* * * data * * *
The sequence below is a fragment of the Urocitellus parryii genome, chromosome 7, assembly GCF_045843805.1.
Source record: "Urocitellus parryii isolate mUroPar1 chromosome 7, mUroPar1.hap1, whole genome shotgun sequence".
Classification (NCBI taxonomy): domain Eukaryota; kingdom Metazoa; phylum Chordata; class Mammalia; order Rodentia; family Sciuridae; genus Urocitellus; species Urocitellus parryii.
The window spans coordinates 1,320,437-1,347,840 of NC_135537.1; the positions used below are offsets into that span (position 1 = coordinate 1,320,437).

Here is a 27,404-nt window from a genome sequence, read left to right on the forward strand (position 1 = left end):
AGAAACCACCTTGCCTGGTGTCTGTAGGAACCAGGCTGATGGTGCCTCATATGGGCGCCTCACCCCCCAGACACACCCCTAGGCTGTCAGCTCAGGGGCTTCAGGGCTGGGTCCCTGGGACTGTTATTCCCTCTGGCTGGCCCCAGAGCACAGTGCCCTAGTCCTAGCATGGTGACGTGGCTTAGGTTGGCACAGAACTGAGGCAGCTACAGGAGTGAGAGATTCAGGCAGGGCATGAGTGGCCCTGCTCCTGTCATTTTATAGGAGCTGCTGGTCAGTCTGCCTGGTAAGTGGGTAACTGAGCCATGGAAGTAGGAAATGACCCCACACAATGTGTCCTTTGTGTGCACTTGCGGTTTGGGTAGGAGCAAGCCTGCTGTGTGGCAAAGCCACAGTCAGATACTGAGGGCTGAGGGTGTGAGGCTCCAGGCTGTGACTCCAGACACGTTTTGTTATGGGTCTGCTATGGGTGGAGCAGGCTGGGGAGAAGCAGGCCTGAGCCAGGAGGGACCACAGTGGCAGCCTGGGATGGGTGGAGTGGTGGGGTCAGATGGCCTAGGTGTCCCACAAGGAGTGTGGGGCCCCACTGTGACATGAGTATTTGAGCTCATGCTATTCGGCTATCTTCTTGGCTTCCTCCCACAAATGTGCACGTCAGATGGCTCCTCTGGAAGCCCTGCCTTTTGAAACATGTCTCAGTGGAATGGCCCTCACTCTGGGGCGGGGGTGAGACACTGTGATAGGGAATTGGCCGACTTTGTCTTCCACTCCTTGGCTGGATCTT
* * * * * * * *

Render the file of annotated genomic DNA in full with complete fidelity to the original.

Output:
The sequence below is a fragment of the Urocitellus parryii genome, chromosome 7, assembly GCF_045843805.1.
Source record: "Urocitellus parryii isolate mUroPar1 chromosome 7, mUroPar1.hap1, whole genome shotgun sequence".
Classification (NCBI taxonomy): domain Eukaryota; kingdom Metazoa; phylum Chordata; class Mammalia; order Rodentia; family Sciuridae; genus Urocitellus; species Urocitellus parryii.
The window spans coordinates 1,320,437-1,347,840 of NC_135537.1; the positions used below are offsets into that span (position 1 = coordinate 1,320,437).

Here is a 27,404-nt window from a genome sequence, read left to right on the forward strand (position 1 = left end):
AGAAACCACCTTGCCTGGTGTCTGTAGGAACCAGGCTGATGGTGCCTCATATGGGCGCCTCACCCCCCAGACACACCCCTAGGCTGTCAGCTCAGGGGCTTCAGGGCTGGGTCCCTGGGACTGTTATTCCCTCTGGCTGGCCCCAGAGCACAGTGCCCTAGTCCTAGCATGGTGACGTGGCTTAGGTTGGCACAGAACTGAGGCAGCTACAGGAGTGAGAGATTCAGGCAGGGCATGAGTGGCCCTGCTCCTGTCATTTTATAGGAGCTGCTGGTCAGTCTGCCTGGTAAGTGGGTAACTGAGCCATGGAAGTAGGAAATGACCCCACACAATGTGTCCTTTGTGTGCACTTGCGGTTTGGGTAGGAGCAAGCCTGCTGTGTGGCAAAGCCACAGTCAGATACTGAGGGCTGAGGGTGTGAGGCTCCAGGCTGTGACTCCAGACACGTTTTGTTATGGGTCTGCTATGGGTGGAGCAGGCTGGGGAGAAGCAGGCCTGAGCCAGGAGGGACCACAGTGGCAGCCTGGGATGGGTGGAGTGGTGGGGTCAGATGGCCTAGGTGTCCCACAAGGAGTGTGGGGCCCCACTGTGACATGAGTATTTGAGCTCATGCTATTCGGCTATCTTCTTGGCTTCCTCCCACAAATGTGCACGTCAGATGGCTCCTCTGGAAGCCCTGCCTTTTGAAACATGTCTCAGTGGAATGGCCCTCACTCTGGGGCGGGGGTGAGACACTGTGATAGGGAATTGGCCGACTTTGTCTTCCACTCCTTGGCTGGATCTT